THEATER PICK  FILM Local playwright Patrick McGowan’s new play, Film, has no right to be as good as it is. The central character is the late theater director Alan Schneider (Bill Robens) — known for staging some of the best plays by Absurdist authors, including Edward Albee’s Who’s Afraid of Virginia Woolf? on Broadway, and introducing almost all of Samuel Beckett’s plays to the American stage. Film has no right to be so good because Schneider, in this play, is an insufferable, flailing bully. The play is Schneider’s nightmare — an Absurdist nightmare, naturally — a comedy and inexplicably scintillating entertainment about artistic failure. This biographical story, set in 1965 New York, portrays Schneider’s attempt to make a film from a screenplay by Beckett (Phil Ward). The playwright has come to New York to work with Schneider. Joining them to star in the slogging, portentous film, also named Film (now regarded by some historians as a “masterpiece”), is Beckett’s favorite comedian, Buster Keaton (Carl J. Johnson), long past his prime, spiritually at ease with his station in life, and willing to play along with the clueless intellectuals and a film crew whose patience is sorely tested. Ward’s Beckett is a delightfully rueful, awkward and solitary figure, aching in vain (of course) for the affections of the starstruck yet savvy prop mistress (the lovely Deana Barone). Johnson’s Keaton (Mandi Moss handily plays the comedian in his younger days) has a pleasingly bemused perspective on Schneider’s  temper tantrums. Framing the story are slivers of Waiting for Godot in both French and English, and, in another nod to Beckett, a vaudeville in front of a curtain, featuring a kind of Mutt and Jeff routine, here played out by Schneider  and the source of his envy, director Mike Nichols (who grabbed the job directing the movie of Virginia Woolf), portrayed as a figure of rare competence by Trevor H. Olsen. Despite the production being slightly too long, director Trevor Biship knows exactly what he’s doing, astutely staging the action (with supplementary archived film clips of Keaton in his prime) on Sarah Palmrose’s emblematic set of a stage within a stage within a stage, each with its own curtain, and together depicting the multiple, clashing realities inside Schneider’s tormented brain. Theatre of NOTE, 1517 Cahuenga Blvd., Hollywood; Fri.-Sat., 8 p.m.; Sun., 7 p.m.; through March 21. (323) 856-8611.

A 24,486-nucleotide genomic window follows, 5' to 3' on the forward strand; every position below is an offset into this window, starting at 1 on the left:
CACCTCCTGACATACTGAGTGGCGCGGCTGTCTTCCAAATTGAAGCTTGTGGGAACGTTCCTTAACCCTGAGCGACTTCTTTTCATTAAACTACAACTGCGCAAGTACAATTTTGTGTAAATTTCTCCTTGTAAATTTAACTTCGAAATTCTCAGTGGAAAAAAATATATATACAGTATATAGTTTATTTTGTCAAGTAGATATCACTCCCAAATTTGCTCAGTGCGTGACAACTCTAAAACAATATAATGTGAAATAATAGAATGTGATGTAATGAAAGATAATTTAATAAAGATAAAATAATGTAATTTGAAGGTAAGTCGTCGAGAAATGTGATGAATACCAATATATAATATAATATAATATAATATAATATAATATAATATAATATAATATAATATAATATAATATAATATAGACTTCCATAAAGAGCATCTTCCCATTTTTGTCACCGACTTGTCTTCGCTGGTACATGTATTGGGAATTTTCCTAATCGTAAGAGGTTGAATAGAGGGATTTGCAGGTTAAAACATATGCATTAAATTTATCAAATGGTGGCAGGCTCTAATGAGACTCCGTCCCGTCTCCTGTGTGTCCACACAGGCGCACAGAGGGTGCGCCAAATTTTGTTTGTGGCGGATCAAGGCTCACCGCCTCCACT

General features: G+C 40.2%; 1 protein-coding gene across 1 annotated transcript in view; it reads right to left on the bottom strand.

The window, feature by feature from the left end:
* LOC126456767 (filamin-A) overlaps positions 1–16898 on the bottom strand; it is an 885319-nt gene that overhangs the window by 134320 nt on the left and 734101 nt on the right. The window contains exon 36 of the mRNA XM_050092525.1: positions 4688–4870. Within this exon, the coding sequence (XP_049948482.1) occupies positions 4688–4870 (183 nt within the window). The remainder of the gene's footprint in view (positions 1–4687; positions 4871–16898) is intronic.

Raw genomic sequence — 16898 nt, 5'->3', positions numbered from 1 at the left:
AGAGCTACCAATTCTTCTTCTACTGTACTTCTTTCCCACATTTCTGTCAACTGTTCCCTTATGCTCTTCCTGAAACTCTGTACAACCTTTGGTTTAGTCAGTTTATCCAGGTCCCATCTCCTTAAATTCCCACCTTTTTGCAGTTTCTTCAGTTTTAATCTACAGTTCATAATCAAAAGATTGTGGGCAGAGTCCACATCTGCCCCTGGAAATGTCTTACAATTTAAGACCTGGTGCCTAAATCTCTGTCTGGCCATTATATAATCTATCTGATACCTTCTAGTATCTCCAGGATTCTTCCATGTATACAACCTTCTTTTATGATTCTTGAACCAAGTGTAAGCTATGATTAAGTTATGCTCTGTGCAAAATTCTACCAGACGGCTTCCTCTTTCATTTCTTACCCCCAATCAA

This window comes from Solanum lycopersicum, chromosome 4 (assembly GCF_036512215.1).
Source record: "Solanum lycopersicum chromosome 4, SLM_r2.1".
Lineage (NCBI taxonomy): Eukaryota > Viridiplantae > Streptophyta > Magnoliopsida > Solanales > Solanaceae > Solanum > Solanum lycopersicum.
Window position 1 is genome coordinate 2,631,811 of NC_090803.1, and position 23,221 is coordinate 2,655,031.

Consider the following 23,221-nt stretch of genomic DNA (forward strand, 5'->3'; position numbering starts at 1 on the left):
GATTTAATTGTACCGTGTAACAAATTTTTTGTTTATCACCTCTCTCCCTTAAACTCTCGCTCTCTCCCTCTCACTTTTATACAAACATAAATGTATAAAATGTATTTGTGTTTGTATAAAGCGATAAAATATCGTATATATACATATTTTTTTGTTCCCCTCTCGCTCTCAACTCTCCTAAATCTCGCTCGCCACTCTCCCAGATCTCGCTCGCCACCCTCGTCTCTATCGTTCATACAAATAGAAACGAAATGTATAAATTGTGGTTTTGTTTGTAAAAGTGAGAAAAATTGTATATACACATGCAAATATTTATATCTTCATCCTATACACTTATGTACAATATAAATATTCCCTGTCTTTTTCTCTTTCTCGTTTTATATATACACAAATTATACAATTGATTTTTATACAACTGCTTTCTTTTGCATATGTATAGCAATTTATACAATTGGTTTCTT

GRAND MOTEL The real star of Michael Sargent’s new farce is the set — Chris Covics’ stunningly realistic backyard of a Palm Springs men-only nudist motel, replete with lawn chairs and lawn, swimming pool containing little rubber duckies, the motel’s stacco walls and a sliding door to the room facing the pool. Early in Act 1, aging “degenerate Southern playwright” Cornelius Coffin (Dennis Christopher) staggers from that room into the 95-degree heat at 10 a.m., dressed in a white shroud, like Tennessee Williams or “like the men wear in Morocco.” As though jolted by a surge of electricity, he flails backward upon entering the heat, shielding his eyes from the glare and staggering back into his room to retrieve his sunglasses. It’s one in a series of funny, small jokes, nicely staged by the author. Coffin is hiding from the East Coast premiere of his latest play, or at least hiding from the reviews, which are due out any moment. There’s a suicide pact he makes with a male model (Andy Hopper), who insists he has a girlfriend, while Coffin’s so-called friend, Maria St. Juiced (Shannon Holt), arrives by scaling an 8-foot wall. Holt offers a performance of nicely timed tics and wiggles, which reveal her character’s idiosyncratic insanity. Another wall-hopper is the local, prancing male escort (Nick Soper). The motel’s co-owners (Craig Johnson and Erik Hanson) are struggling to keep the place afloat, though we hear that the competition across the street, another male nudist motel called The Deep End, is fully booked. Nice comedic cameos also by Bruce Adel and Nathaniel Stanton as an aging couple, respectively named Low Hangers and Papa Smurf, who come to P.S. to reinvigorate their otherwise flaccid love life. There is a plot about things not being what they seem, but this is essentially a comedy of manners. Sargent’s structure is so languid that once the jokes about the atmosphere tumble away, the play is left wearing mere threads, not unlike its characters. Unknown Theater, 1110 Seward St., Hollywood; Thurs.-Sat., 8 p.m.; Sun., 6 p.m.; through March 28. (323) 466-7781. (Steven Leigh Morris)


GO  THE JAZZ AGE The title phrase, coined by F. Scott Fitzgerald about the desperate frivolity of the post–World War I era, captures the spirit if not the style of Allan Knee’s fascinating, melodramatic fantasy of life. The play shows the intersecting lives of Fitzgerald (Luke Macfarlane), his troubled Southern belle wife, Zelda (Heather Prete), and literary rival Ernest Hemingway (Jeremy Gabriel). Fitzgerald is at the apex of his career when he tries to woo into his world the reluctant, soon-to-be poster boy for machismo. Opposites in style but with both being enthusiastic expats in Paris, the hard-drinking womanizers bond, spar and occasionally hint at urges toward homoeroticism through more than a decade of rocky friendship. With their live performance of exhilarating period (and some original) music, Ian Whitcomb and his Bungalow Boys punctuate much of the play. Director Michael Matthews and the fine cast follow Knee’s heavy-handed writing with fierce dramatics that effectively play like the most overarching characterizations of 1940s plays by Tennessee Williams — with Prete’s powerful Zelda resembling Blanche. Kurt Boetcher’s set evocatively transforms The Blank’s tiny space, pairing masculine wood frames with panels of effete Tiffany’s blue. 2nd Stage Theatre, 6500 Santa Monica Bvd., Hollywood; Thurs.-Sat., 8 p.m.; Sun., 2 p.m.; through March 22. (323) 661-9827. The Blank Theatre. (Tom Provenzano)